Flossenbürg concentration camp Panorama, Germany

Flossenbürg was a Nazi concentration camp built in May 1938 by the SS Main Economic and Administrative Office in a remote area of the Fichtel Mountains of Bavaria, Germany, near Flossenbürg and the border with Czechoslovakia. The camp's initial purpose was to exploit the forced labor of prisoners for the production of granite for Nazi architecture. In 1943, the bulk of prisoners switched to producing Messerschmitt Bf 109 fighter planes and other armaments for Germany's war effort. Although originally intended for "criminal" and "asocial" prisoners, after Germany's invasion of the Soviet Union, the camp's numbers swelled with political prisoners from Eastern Europe. It also developed an extensive subcamp system that eventually outgrew the main camp.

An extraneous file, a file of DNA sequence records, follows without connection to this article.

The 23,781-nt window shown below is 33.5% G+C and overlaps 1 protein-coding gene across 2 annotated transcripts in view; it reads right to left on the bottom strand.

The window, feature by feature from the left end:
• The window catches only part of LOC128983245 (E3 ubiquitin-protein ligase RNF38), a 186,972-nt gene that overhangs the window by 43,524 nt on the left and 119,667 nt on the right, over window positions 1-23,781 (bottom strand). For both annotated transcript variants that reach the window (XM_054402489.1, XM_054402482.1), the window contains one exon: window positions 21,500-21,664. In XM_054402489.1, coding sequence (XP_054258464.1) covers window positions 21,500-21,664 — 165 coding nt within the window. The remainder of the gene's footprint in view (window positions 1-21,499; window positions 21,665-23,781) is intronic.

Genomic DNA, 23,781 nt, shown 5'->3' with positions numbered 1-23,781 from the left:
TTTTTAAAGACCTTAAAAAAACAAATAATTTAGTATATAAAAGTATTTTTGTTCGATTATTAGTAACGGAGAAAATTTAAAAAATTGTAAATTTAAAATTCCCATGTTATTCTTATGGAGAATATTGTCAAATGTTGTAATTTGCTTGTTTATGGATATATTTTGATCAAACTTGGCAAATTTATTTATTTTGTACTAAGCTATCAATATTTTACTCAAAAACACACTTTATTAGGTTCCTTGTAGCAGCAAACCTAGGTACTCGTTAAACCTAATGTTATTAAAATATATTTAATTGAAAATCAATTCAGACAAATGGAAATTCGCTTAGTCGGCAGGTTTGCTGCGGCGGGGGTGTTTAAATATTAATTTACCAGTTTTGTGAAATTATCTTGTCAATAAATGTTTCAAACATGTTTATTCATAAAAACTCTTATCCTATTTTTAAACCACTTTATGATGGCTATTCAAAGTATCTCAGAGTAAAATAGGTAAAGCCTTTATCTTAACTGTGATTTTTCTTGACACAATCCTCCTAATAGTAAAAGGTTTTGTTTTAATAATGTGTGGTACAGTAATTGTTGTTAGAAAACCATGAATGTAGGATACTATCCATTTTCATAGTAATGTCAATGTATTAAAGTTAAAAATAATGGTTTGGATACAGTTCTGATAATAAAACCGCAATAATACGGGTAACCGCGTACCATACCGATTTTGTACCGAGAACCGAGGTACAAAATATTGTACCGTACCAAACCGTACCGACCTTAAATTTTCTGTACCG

Before it was captured by the United States Army in April 1945, 89,964 to 100,000 prisoners passed through Flossenbürg and its subcamps. Around 30,000 people died there, from malnutrition, overwork, or executions, or during the death marches. Some of the perpetrators were convicted in the Flossenbürg trial, and the camp was repurposed for other uses before the opening of a memorial and museum in 2007.

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Panoramas of the 200 most prominent Germany Points of Interest